SC verdict today on Dec 16 gang rape convict plea, another files curative petition
Senior counsel Anjana Prakash, who represented Mukesh Kumar Singh on Tuesday before a three-judge SC bench led by Justice R Banumathi, challenged the rejection of his request for a presidential pardon.Updated: Jan 29, 2020 06:58 IST
The Supreme Court will pronounce, on Wednesday, its verdict in the petition filed by one of the four convicts in the 2012 Delhi gang rape and murder case, Mukesh, challenging the rejection of his mercy petition by President Ram Nath Kovind.
Another convict Akshay Thakur (31) also filed a curative plea late Tuesday.
President Kovind had rejected Mukesh’s mercy petition on January 17 just four days after it was filed—the fastest decision ever on such a plea.
Senior counsel Anjana Prakash, who represented Mukesh on Tuesday before a three-judge bench led by Justice R Banumathi, challenged the rejection of his request for a presidential pardon.
Mukesh and his three other accomplices, who were convicted for the gang rape and murder of a 23-year-old paramedic student in a moving bus in Delhi in 2012, have been sentenced to death. Earlier this month, a Delhi court had ordered the four of them to be executed on February 1.
Prakash told the bench, which also comprises justices Ashok Bhushan and AS Bopanna, that the government failed to place all the records of the case before the President who could, therefore, not make an informed decision.
She told the court that documents, including the trial court judgment, were not transmitted to the President, who arrived at his decision without having had an opportunity to examine relevant records.
Prakash also highlighted the fact Mukesh was kept in solitary confinement and the President was not informed of the same. She also cited previous judgments of the court in Shatrughan Chauhan and Dharam Pal cases as per which solitary confinement was one of the grounds for commutation of death penalty to life imprisonment.
One of the arguments against the petition by Mukesh was that the President was not exercising a judicial function and his decision cannot, therefore, be challenged in a court of law.
Prakash, however, responded to the same by arguing that a death row convict can challenge the manner in which the President exercised his power to grant pardon under Article 72 of the Constitution. She cited judgments of the Supreme Court to that effect. “Execution of a death sentence should also be as per constitutional principles,” Prakash told the court.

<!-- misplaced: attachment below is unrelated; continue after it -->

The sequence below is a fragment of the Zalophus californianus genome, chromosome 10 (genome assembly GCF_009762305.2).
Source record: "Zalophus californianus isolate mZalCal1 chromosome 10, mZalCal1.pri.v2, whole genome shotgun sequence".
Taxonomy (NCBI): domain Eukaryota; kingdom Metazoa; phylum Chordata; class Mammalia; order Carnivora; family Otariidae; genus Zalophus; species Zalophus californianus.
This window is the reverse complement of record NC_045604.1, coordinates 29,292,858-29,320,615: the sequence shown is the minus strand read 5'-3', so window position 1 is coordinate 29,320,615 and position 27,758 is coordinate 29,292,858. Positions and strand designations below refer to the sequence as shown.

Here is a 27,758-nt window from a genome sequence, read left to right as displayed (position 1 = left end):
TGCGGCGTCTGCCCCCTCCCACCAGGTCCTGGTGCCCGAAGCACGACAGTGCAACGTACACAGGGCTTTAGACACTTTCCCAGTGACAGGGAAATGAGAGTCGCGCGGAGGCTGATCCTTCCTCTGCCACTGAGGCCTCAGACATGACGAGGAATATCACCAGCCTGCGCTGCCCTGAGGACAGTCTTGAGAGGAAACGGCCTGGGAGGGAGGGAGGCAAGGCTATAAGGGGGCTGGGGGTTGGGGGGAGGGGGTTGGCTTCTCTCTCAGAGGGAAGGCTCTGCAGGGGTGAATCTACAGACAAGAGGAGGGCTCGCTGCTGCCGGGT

She also claimed that Mukesh was sexually abused in jail and his brother, Ram Singh, who was the prime accused in the case, was murdered in the jail. Prakash said that though Mukesh wanted to lodge a police complaint against the same, he was not permitted by the authorities to do so.
The pace at which the President rejected mercy plea was also pointed out by Mukesh’s counsel to allege “non-application of mind” by the President.
Solicitor General Tushar Mehta, appearing for the Central government said it was ironical that the convict would raise arguments regarding sanctity of life considering the gruesome nature of the crime for which he has been found guilty.
Regarding the pace at which the President made the decision, Mehta said that as per Supreme Court judgments, a mercy plea has to be decided without delay and undue delay by the President in deciding mercy petitions will have a de-humanising effect.
Importantly, Mehta disputed Mukesh’s claim that relevant records were not sent to the President and also denied that Mukesh was kept in solitary confinement. He said Mukesh might have been kept segregated in a single cell, but that did not amount to solitary confinement.
“Mukesh was never kept in solitary confinement. Every convict is sometimes kept in a separate cell for his own safety or for the safety of other convicts. That is not solitary confinement. Solitary confinement means completely cut off from the world.
Even during times when he (Mukesh) was kept in a separate single cell, he was allowed to come out to the yard during scheduled hours just like any other convict,” the Solicitor General said.
On Mukesh’s complaint of sexual abuse in jail, Mehta said the allegations, even if they are true, would not be relevant while considering a mercy plea. He stressed that if there was ill-treatment in jail, the convict could raise it at an appropriate forum but it cannot be a ground for commuting a death sentence.
“This is not a luxury jurisdiction that though I’m guilty of this heinous crime, since I was ill treated, I should be given mercy,” the Solicitor General emphasised.
The execution of the four convicts, which was initially scheduled for January 22, was pushed to February 1 after Mukesh filed his mercy petition before the President.